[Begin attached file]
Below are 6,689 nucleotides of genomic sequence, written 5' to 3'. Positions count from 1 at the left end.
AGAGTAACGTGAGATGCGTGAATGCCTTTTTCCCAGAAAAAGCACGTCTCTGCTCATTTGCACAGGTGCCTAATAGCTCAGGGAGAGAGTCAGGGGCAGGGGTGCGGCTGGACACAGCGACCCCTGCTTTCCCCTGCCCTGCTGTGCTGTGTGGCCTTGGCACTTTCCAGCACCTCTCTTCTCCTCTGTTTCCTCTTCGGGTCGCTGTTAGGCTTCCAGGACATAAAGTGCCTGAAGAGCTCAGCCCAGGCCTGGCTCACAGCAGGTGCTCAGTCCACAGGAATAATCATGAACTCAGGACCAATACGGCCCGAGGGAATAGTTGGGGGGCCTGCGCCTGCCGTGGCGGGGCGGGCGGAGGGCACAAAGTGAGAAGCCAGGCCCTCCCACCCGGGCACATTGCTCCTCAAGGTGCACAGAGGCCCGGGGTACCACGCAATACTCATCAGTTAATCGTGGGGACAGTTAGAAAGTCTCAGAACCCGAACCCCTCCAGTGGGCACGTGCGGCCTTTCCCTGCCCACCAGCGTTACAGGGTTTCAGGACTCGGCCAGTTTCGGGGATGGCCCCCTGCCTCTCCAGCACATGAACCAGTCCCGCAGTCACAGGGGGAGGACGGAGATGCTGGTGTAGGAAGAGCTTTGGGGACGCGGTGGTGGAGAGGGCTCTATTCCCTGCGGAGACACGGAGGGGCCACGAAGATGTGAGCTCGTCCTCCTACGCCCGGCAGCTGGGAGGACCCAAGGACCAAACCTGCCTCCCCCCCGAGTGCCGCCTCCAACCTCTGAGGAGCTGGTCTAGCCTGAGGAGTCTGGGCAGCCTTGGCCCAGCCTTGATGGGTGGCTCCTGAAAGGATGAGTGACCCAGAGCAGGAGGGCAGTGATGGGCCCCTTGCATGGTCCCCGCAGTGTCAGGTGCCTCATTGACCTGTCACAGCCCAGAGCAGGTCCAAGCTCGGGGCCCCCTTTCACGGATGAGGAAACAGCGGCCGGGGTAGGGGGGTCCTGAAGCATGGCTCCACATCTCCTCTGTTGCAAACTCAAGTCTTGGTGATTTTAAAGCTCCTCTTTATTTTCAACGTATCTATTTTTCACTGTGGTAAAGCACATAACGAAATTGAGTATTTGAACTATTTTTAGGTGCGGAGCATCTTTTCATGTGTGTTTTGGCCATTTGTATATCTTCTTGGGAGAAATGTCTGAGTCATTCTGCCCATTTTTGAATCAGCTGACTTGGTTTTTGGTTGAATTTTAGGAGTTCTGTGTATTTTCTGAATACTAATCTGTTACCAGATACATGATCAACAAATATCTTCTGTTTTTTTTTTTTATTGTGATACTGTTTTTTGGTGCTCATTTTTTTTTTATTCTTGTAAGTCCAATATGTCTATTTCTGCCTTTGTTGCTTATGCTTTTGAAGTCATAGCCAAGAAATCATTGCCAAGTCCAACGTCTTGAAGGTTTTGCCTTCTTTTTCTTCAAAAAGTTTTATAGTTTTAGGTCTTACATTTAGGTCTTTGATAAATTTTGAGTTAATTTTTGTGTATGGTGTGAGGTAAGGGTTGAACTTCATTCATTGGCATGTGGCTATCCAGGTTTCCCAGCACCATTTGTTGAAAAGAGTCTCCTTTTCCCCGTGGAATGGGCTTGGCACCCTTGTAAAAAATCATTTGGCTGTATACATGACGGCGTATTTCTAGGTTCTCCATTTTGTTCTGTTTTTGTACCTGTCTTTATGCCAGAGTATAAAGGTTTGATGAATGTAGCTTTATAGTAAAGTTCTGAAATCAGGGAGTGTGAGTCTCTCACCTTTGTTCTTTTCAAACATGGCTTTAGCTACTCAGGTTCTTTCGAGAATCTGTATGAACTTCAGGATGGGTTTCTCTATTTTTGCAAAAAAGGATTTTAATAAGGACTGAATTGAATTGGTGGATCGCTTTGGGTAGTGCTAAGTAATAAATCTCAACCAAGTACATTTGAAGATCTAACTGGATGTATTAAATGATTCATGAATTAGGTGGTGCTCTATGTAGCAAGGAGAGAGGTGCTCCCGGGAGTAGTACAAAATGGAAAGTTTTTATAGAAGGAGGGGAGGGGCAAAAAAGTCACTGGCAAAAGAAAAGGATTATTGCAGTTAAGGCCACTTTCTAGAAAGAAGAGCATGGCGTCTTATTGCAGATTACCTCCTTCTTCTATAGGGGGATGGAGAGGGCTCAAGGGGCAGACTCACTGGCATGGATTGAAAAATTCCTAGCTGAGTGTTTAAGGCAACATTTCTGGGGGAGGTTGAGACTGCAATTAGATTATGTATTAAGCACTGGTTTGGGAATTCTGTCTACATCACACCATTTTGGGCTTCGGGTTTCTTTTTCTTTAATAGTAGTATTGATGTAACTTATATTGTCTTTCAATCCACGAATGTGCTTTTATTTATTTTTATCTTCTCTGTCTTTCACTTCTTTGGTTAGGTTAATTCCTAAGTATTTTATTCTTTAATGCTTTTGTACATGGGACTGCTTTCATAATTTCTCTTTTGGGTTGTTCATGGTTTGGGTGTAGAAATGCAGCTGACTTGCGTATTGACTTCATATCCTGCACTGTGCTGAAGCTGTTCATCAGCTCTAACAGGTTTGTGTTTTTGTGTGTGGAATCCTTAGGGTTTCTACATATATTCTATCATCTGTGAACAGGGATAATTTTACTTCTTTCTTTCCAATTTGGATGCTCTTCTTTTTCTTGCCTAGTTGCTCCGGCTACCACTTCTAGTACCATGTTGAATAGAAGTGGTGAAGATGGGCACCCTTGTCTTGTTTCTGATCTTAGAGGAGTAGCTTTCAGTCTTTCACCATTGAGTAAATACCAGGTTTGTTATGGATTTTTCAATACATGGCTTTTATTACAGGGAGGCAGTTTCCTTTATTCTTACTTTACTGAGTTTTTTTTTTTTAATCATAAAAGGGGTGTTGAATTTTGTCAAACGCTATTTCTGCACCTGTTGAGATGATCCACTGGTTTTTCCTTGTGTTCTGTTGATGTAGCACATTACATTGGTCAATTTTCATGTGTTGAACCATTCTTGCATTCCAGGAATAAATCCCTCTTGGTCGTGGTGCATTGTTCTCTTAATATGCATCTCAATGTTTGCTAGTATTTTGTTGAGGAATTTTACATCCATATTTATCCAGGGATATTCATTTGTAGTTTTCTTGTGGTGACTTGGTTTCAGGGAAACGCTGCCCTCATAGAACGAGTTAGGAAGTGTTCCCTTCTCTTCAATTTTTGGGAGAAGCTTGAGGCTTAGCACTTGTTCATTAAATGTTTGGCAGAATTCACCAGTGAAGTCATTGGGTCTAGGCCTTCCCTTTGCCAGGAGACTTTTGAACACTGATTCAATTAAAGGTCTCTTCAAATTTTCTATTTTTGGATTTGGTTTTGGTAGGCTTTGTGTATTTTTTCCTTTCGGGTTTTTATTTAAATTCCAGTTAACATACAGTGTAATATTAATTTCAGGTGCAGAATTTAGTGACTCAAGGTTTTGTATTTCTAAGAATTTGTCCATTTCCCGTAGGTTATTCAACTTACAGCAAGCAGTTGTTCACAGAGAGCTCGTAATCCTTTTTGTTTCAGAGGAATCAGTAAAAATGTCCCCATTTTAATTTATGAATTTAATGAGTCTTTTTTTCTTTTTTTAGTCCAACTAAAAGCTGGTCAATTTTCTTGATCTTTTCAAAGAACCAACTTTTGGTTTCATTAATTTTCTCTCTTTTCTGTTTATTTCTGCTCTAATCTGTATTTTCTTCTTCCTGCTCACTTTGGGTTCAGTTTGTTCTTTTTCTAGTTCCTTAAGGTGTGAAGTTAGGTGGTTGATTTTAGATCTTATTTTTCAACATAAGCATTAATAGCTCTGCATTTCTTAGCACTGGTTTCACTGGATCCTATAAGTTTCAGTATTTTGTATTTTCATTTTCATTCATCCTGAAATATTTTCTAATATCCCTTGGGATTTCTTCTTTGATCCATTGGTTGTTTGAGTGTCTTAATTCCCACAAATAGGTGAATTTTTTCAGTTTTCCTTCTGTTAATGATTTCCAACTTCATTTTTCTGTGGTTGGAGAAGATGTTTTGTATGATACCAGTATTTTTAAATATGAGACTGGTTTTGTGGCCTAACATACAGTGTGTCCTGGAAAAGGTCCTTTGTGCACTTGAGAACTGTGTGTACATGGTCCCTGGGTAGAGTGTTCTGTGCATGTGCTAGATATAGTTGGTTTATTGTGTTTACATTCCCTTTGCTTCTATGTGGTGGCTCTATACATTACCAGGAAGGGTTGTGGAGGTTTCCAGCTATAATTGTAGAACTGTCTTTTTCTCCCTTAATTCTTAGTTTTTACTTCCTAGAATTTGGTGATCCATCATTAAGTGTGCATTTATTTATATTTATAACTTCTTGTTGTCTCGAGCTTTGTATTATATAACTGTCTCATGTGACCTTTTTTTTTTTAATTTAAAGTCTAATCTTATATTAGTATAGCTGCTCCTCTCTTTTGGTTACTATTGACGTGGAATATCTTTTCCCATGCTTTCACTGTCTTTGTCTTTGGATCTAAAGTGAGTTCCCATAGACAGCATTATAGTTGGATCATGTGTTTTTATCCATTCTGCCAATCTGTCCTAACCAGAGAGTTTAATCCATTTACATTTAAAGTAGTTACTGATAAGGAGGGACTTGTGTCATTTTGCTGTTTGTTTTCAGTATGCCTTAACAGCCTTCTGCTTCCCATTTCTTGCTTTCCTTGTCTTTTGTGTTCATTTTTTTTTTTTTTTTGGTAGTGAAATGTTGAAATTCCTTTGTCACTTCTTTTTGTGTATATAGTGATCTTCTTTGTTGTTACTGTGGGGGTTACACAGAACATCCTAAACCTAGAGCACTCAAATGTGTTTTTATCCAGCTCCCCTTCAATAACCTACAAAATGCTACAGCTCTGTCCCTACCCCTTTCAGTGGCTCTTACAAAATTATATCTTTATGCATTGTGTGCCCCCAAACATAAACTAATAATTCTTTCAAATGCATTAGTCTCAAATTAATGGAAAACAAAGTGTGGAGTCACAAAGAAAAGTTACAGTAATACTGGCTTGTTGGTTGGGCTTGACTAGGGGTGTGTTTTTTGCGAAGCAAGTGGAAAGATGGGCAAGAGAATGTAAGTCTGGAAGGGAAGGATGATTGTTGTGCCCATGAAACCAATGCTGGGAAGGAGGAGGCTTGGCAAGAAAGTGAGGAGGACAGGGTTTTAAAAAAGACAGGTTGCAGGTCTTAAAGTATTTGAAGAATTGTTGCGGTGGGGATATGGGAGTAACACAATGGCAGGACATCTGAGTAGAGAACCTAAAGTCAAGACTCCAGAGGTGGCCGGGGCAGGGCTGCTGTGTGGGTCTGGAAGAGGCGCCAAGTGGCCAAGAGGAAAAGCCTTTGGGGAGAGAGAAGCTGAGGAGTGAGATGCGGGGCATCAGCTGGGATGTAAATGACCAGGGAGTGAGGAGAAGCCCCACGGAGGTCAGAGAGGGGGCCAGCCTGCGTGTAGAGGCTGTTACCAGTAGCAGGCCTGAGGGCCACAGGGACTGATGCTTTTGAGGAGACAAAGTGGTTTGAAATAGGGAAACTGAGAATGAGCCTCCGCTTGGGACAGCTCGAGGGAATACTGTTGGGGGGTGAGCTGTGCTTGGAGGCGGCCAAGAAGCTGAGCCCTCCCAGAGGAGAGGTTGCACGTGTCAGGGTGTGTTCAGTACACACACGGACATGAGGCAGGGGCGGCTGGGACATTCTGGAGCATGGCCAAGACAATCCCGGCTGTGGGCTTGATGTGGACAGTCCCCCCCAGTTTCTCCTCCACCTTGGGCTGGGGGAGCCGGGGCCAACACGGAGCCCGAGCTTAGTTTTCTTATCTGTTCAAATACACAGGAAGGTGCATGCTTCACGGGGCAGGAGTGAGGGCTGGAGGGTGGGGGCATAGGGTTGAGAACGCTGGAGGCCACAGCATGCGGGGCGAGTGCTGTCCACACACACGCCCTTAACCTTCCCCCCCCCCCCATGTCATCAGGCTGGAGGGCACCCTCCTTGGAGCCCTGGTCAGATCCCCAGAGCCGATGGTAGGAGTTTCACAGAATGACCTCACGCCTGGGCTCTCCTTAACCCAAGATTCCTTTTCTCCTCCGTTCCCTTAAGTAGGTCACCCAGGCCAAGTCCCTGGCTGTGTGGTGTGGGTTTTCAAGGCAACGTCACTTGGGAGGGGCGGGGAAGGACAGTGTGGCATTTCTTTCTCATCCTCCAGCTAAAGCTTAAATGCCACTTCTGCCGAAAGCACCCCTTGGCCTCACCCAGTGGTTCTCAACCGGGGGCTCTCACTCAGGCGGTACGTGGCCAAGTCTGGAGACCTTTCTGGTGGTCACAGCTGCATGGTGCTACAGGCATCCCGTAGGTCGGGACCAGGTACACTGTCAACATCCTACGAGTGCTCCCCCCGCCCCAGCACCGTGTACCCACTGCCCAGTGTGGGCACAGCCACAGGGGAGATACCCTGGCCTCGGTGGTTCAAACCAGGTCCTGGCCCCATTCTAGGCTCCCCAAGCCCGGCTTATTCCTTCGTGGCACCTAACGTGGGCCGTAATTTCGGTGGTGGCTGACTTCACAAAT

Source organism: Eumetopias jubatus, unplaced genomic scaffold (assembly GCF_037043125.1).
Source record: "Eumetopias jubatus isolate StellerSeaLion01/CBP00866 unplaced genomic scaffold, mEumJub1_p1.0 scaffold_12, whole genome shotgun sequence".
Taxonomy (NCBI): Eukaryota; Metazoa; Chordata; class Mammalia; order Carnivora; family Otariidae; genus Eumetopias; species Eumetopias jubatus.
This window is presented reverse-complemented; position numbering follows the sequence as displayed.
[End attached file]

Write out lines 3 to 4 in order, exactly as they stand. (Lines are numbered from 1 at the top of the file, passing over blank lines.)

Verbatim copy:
Source organism: Eumetopias jubatus, unplaced genomic scaffold (assembly GCF_037043125.1).
Source record: "Eumetopias jubatus isolate StellerSeaLion01/CBP00866 unplaced genomic scaffold, mEumJub1_p1.0 scaffold_12, whole genome shotgun sequence".